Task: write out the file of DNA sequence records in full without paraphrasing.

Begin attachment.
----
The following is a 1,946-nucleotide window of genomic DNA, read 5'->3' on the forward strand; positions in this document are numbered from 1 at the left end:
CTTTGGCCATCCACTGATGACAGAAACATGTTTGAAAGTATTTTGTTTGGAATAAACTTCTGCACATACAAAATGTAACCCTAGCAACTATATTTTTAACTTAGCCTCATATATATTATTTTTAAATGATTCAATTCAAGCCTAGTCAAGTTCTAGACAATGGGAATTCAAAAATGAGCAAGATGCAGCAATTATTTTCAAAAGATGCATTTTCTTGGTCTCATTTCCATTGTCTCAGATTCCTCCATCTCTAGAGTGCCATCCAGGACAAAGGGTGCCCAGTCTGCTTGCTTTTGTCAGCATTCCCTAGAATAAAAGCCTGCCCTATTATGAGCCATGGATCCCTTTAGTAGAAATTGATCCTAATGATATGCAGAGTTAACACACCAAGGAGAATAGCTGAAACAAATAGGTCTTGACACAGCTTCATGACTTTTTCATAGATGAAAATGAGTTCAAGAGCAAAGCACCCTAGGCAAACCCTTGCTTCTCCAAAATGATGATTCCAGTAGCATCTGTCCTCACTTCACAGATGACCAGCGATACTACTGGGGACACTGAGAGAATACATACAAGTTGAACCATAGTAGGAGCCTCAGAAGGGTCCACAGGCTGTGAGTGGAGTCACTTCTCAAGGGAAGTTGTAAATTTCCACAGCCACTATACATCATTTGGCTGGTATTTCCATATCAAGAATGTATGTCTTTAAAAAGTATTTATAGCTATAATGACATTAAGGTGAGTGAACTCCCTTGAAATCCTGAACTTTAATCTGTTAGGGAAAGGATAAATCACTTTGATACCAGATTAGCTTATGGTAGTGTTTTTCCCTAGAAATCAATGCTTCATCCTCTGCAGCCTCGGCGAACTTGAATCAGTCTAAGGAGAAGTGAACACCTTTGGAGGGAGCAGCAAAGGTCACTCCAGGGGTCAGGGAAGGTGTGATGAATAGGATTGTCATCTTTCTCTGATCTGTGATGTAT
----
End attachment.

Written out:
The following is a 1,946-nucleotide window of genomic DNA, read 5'->3' on the forward strand; positions in this document are numbered from 1 at the left end:
CTTTGGCCATCCACTGATGACAGAAACATGTTTGAAAGTATTTTGTTTGGAATAAACTTCTGCACATACAAAATGTAACCCTAGCAACTATATTTTTAACTTAGCCTCATATATATTATTTTTAAATGATTCAATTCAAGCCTAGTCAAGTTCTAGACAATGGGAATTCAAAAATGAGCAAGATGCAGCAATTATTTTCAAAAGATGCATTTTCTTGGTCTCATTTCCATTGTCTCAGATTCCTCCATCTCTAGAGTGCCATCCAGGACAAAGGGTGCCCAGTCTGCTTGCTTTTGTCAGCATTCCCTAGAATAAAAGCCTGCCCTATTATGAGCCATGGATCCCTTTAGTAGAAATTGATCCTAATGATATGCAGAGTTAACACACCAAGGAGAATAGCTGAAACAAATAGGTCTTGACACAGCTTCATGACTTTTTCATAGATGAAAATGAGTTCAAGAGCAAAGCACCCTAGGCAAACCCTTGCTTCTCCAAAATGATGATTCCAGTAGCATCTGTCCTCACTTCACAGATGACCAGCGATACTACTGGGGACACTGAGAGAATACATACAAGTTGAACCATAGTAGGAGCCTCAGAAGGGTCCACAGGCTGTGAGTGGAGTCACTTCTCAAGGGAAGTTGTAAATTTCCACAGCCACTATACATCATTTGGCTGGTATTTCCATATCAAGAATGTATGTCTTTAAAAAGTATTTATAGCTATAATGACATTAAGGTGAGTGAACTCCCTTGAAATCCTGAACTTTAATCTGTTAGGGAAAGGATAAATCACTTTGATACCAGATTAGCTTATGGTAGTGTTTTTCCCTAGAAATCAATGCTTCATCCTCTGCAGCCTCGGCGAACTTGAATCAGTCTAAGGAGAAGTGAACACCTTTGGAGGGAGCAGCAAAGGTCACTCCAGGGGTCAGGGAAGGTGTGATGAATAGGATTGTCATCTTTCTCTGATCTGTGATGTAT